By Lori Deschene / 08.11.2016
Creating Positive Outcomes From Words That Are Hard to Hear
Criticism is something you can easily avoid by saying nothing, doing nothing, and being nothing. – Aristotle
At the end of the day, when I feel completely exhausted, it often has nothing to do with all the things I’ve done.
It’s not a consequence of juggling multiple responsibilities and projects. It’s not my body’s way of punishing me for becoming a late-life jogger after a period of laziness. It’s not even about getting too little sleep.
When I’m exhausted, you can be sure I’ve bent over backward trying to win everyone’s approval. I’ve obsessed over what people think of me, I’ve assigned speculative and usually inaccurate meanings to feedback I’ve received, and I’ve lost myself in negative thoughts about criticism and its merit.
Stop Talking: You’re Embarrassing Yourself
I work at minimizing this type of behavior, and I’ve had success for the most part, but admittedly, it’s not easy.
I remember back in college, taking a summer acting class, when I actually made the people around me uncomfortable with my defensiveness. This one time, the teacher was giving me feedback after a scene in front of the whole class. She couldn’t get through a single sentence without me offering some type of argument.
After a couple minutes of verbal sparring, one of my peers actually said, “Stop talking. You’re embarrassing yourself.”
Looking back, I cut myself a little slack. You’re vulnerable in the spotlight, and the student’s reaction was kind of harsh. But I know I needed to hear it.
Controlling How We Internalize Criticism
Because I was desperately afraid of being judged, I took everything, from everyone, as condemnation.
I realize criticism doesn’t always come gently from someone legitimately trying to help. A lot of the feedback we receive is unsolicited and doesn’t come from teachers—or maybe all of it does. Maybe there’s a lesson in every criticism, if only we’re willing to find it.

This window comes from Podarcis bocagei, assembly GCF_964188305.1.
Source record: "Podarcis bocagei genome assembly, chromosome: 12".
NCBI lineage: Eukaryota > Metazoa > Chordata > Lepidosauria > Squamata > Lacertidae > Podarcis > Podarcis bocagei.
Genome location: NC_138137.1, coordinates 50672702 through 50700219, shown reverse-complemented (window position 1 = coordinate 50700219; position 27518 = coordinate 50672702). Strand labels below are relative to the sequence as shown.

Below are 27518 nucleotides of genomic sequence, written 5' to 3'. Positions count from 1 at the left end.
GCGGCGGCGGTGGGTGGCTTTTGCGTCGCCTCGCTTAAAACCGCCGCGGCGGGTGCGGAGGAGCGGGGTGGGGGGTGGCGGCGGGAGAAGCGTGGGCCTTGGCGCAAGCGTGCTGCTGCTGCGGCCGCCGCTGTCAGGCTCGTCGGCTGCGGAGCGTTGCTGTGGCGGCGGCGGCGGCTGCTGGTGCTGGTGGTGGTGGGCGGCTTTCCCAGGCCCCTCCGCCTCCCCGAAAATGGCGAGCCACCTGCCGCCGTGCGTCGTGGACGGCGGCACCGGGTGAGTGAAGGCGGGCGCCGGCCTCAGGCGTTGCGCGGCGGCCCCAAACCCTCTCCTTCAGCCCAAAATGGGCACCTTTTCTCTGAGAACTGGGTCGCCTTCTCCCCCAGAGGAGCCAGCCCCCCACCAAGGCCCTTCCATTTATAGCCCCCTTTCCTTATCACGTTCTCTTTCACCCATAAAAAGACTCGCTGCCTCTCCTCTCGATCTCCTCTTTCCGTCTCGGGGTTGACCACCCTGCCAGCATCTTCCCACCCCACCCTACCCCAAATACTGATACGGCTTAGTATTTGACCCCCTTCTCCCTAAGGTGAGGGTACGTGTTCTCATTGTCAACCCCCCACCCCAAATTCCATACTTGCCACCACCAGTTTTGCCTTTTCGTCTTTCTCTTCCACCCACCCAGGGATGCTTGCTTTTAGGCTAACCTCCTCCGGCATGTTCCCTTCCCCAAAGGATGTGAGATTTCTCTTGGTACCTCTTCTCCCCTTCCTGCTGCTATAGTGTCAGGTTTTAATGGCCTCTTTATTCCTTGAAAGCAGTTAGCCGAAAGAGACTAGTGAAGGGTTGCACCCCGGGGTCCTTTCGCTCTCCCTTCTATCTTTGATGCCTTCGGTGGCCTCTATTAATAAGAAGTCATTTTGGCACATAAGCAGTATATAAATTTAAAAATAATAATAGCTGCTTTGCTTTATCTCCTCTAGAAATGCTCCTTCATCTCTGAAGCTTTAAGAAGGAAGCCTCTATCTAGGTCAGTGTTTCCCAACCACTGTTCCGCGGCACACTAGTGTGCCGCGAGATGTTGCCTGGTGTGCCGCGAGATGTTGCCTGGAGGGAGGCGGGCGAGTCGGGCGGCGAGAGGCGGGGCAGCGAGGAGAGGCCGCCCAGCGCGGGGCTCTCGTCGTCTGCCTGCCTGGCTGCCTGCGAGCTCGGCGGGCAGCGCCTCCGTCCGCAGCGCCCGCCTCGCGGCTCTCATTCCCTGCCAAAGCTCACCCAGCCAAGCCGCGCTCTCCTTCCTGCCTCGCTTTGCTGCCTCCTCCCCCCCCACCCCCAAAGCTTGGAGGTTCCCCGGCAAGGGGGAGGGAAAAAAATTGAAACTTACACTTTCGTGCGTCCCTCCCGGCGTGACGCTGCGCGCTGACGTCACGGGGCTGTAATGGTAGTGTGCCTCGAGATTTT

We can’t control what other people will say to us. But we can control how we internalize it, respond to it, and learn from it, and when we release it and move on.
If you’ve been having a hard time dealing with criticism lately, it may help to remember the following:
The Benefits of Criticism
1. Looking for seeds of truth in criticism encourages humility. It’s not easy to take an honest look at yourself and your weaknesses, but you can only grow if you’re willing to try.
2. Learning from criticism allows you to improve. Almost every critique gives you a tool to more effectively create the tomorrow you visualize.
3. Criticism opens you up to new perspectives and ideas that you may not have considered. Whenever someone challenges you, they help expand your thinking.
4. Your critics give you an opportunity to practice active listening. This means you resist the urge to analyze in your head, planning your rebuttal, and simply consider what the other person is saying.
5. You have the chance to practice forgiveness when you come up against harsh critics. Most of us carry around stress and frustration that we unintentionally misdirect from time to time.
6. It’s helpful to learn how to sit with the discomfort of an initial emotional reaction instead of immediately acting or retaliating. All too often we want to do something with our feelings—generally not a great idea!
7. Criticism gives you the chance to foster problem solving skills, which isn’t always easy when you’re feeling sensitive, self-critical, or annoyed with your critic.
8. Receiving criticism that hits a sensitive spot helps you explore unresolved issues. Maybe you’re sensitive about your intelligence because you’re holding onto something someone said to you years ago, something you need to release.
9. Interpreting someone else’s feedback is an opportunity for rational thinking—sometimes, despite a negative tone, criticism is incredibly useful.